Volvo Cars’ CEO, Jim Rowan, expressed optimism about the long-term potential of electric motors but was cautious about solid-state batteries. He mentioned that electric motors have seen significant improvements, but he believes solid-state batteries are still some years away from practical use. Volvo Cars is involved in research and development related to solid-state batteries but expects incremental benefits from existing electric propulsion systems to continue driving performance improvements.
Solid-state lithium batteries are often touted as a potential game-changer for electric vehicles (EVs) due to their potential for fast charging times and longer driving ranges. However, cost and mass manufacturing concerns have limited their adoption. Toyota recently announced a breakthrough in solid-state battery technology and aims to bring them into mass production for commercial use by 2027/28.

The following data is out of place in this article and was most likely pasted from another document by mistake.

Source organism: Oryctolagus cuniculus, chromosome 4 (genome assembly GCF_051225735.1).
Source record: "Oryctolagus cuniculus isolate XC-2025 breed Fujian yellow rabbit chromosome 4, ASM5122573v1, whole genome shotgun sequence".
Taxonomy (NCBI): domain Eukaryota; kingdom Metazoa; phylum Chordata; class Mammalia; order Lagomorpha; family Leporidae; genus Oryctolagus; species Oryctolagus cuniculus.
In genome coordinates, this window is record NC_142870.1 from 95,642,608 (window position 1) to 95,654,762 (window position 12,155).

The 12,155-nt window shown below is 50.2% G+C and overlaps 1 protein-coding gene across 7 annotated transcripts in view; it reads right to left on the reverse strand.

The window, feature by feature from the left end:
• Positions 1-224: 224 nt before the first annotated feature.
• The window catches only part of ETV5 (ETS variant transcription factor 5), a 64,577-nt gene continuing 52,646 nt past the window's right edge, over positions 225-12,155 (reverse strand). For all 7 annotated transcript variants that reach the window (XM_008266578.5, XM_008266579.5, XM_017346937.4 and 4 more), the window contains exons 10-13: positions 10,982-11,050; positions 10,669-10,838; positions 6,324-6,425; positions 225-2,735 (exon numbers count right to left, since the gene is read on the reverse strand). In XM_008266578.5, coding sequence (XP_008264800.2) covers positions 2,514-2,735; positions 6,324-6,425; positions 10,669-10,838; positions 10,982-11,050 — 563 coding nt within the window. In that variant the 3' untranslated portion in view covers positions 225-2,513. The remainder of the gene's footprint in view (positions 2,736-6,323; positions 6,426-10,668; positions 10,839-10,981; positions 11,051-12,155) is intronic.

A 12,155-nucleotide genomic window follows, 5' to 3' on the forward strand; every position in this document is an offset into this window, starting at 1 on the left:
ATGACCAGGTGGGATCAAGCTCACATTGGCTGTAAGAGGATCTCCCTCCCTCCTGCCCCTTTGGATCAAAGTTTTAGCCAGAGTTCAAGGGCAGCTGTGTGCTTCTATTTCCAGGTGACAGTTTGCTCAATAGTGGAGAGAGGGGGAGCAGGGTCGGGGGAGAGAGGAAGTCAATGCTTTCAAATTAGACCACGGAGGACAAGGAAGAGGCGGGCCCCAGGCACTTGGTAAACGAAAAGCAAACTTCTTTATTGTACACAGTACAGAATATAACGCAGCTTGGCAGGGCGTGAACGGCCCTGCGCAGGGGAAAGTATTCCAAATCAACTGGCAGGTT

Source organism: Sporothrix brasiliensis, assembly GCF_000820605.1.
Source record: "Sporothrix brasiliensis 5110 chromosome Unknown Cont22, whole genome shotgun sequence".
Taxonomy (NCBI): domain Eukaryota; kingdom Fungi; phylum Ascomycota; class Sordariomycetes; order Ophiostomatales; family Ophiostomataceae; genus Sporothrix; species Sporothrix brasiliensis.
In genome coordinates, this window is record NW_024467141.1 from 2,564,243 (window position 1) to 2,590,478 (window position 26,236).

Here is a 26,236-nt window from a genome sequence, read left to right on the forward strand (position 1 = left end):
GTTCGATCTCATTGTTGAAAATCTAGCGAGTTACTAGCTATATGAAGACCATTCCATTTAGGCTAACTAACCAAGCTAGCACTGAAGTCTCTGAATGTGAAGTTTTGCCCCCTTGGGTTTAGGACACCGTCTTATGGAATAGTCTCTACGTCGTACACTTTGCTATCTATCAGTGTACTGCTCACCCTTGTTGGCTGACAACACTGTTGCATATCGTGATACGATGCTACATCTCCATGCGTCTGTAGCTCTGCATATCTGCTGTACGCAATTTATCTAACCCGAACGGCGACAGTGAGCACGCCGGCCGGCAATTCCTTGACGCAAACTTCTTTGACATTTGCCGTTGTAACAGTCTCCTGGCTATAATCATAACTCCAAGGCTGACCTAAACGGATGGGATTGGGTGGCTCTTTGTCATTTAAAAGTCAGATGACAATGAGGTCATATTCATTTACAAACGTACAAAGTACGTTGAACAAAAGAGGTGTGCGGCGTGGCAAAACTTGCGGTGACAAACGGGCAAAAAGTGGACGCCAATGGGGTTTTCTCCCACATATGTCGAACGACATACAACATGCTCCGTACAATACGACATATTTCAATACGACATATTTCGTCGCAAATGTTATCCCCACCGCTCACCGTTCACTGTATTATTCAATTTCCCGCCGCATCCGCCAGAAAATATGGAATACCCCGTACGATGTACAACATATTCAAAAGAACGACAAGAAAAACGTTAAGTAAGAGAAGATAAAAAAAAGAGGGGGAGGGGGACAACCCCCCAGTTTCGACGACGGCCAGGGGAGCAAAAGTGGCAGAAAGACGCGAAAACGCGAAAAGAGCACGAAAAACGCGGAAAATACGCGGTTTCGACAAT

Volvo Cars has set a goal to become a “fully electric car company” by 2030, and despite investor concerns about the outlook for the EV market, Rowan remained optimistic about the company’s EV future. This optimism comes as the automotive industry faces pricing challenges related to the transition to EVs. Mercedes-Benz’s CFO has described the pricing environment for EVs as “brutal.”